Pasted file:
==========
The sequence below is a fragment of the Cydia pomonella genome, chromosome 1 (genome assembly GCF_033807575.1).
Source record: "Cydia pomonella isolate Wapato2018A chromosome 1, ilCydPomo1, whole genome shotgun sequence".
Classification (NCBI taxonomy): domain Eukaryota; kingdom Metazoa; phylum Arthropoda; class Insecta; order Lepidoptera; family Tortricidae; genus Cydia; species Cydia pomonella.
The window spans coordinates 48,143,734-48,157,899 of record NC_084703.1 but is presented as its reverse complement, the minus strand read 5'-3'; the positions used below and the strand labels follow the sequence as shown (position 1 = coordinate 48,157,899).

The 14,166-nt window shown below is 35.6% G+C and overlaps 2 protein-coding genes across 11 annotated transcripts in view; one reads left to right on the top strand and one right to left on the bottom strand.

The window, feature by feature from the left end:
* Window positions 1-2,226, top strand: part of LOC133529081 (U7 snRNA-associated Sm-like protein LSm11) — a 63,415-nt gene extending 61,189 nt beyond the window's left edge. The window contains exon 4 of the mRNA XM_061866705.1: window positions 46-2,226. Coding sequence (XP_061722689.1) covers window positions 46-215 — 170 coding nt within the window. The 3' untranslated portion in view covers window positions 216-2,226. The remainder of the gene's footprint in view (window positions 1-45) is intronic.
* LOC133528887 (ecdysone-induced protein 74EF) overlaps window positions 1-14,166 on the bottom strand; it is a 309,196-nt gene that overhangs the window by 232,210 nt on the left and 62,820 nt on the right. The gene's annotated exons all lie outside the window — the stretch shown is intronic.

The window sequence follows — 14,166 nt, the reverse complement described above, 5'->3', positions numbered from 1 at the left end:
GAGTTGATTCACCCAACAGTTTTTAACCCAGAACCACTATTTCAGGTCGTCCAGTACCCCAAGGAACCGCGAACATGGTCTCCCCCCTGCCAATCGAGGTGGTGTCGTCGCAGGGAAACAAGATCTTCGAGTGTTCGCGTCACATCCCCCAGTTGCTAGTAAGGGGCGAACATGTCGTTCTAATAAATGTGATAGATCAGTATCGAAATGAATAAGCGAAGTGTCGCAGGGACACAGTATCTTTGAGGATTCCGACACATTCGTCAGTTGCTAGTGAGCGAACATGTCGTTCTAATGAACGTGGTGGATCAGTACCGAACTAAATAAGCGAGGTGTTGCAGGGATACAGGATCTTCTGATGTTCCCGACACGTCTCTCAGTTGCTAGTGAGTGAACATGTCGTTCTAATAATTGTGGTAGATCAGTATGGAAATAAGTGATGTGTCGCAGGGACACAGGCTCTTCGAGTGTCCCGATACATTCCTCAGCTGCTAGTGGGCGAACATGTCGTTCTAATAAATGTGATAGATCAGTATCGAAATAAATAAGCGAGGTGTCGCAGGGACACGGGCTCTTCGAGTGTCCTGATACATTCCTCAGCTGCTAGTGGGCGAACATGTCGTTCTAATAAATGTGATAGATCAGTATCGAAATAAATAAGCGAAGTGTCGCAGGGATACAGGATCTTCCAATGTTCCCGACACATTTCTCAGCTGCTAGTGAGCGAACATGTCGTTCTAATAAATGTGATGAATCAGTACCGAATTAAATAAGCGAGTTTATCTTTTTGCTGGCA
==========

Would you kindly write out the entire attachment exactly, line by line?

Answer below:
The sequence below is a fragment of the Cydia pomonella genome, chromosome 1 (genome assembly GCF_033807575.1).
Source record: "Cydia pomonella isolate Wapato2018A chromosome 1, ilCydPomo1, whole genome shotgun sequence".
Classification (NCBI taxonomy): domain Eukaryota; kingdom Metazoa; phylum Arthropoda; class Insecta; order Lepidoptera; family Tortricidae; genus Cydia; species Cydia pomonella.
The window spans coordinates 48,143,734-48,157,899 of record NC_084703.1 but is presented as its reverse complement, the minus strand read 5'-3'; the positions used below and the strand labels follow the sequence as shown (position 1 = coordinate 48,157,899).

The 14,166-nt window shown below is 35.6% G+C and overlaps 2 protein-coding genes across 11 annotated transcripts in view; one reads left to right on the top strand and one right to left on the bottom strand.

The window, feature by feature from the left end:
* Window positions 1-2,226, top strand: part of LOC133529081 (U7 snRNA-associated Sm-like protein LSm11) — a 63,415-nt gene extending 61,189 nt beyond the window's left edge. The window contains exon 4 of the mRNA XM_061866705.1: window positions 46-2,226. Coding sequence (XP_061722689.1) covers window positions 46-215 — 170 coding nt within the window. The 3' untranslated portion in view covers window positions 216-2,226. The remainder of the gene's footprint in view (window positions 1-45) is intronic.
* LOC133528887 (ecdysone-induced protein 74EF) overlaps window positions 1-14,166 on the bottom strand; it is a 309,196-nt gene that overhangs the window by 232,210 nt on the left and 62,820 nt on the right. The gene's annotated exons all lie outside the window — the stretch shown is intronic.

The window sequence follows — 14,166 nt, the reverse complement described above, 5'->3', positions numbered from 1 at the left end:
GAGTTGATTCACCCAACAGTTTTTAACCCAGAACCACTATTTCAGGTCGTCCAGTACCCCAAGGAACCGCGAACATGGTCTCCCCCCTGCCAATCGAGGTGGTGTCGTCGCAGGGAAACAAGATCTTCGAGTGTTCGCGTCACATCCCCCAGTTGCTAGTAAGGGGCGAACATGTCGTTCTAATAAATGTGATAGATCAGTATCGAAATGAATAAGCGAAGTGTCGCAGGGACACAGTATCTTTGAGGATTCCGACACATTCGTCAGTTGCTAGTGAGCGAACATGTCGTTCTAATGAACGTGGTGGATCAGTACCGAACTAAATAAGCGAGGTGTTGCAGGGATACAGGATCTTCTGATGTTCCCGACACGTCTCTCAGTTGCTAGTGAGTGAACATGTCGTTCTAATAATTGTGGTAGATCAGTATGGAAATAAGTGATGTGTCGCAGGGACACAGGCTCTTCGAGTGTCCCGATACATTCCTCAGCTGCTAGTGGGCGAACATGTCGTTCTAATAAATGTGATAGATCAGTATCGAAATAAATAAGCGAGGTGTCGCAGGGACACGGGCTCTTCGAGTGTCCTGATACATTCCTCAGCTGCTAGTGGGCGAACATGTCGTTCTAATAAATGTGATAGATCAGTATCGAAATAAATAAGCGAAGTGTCGCAGGGATACAGGATCTTCCAATGTTCCCGACACATTTCTCAGCTGCTAGTGAGCGAACATGTCGTTCTAATAAATGTGATGAATCAGTACCGAATTAAATAAGCGAGTTTATCTTTTTGCTGGCA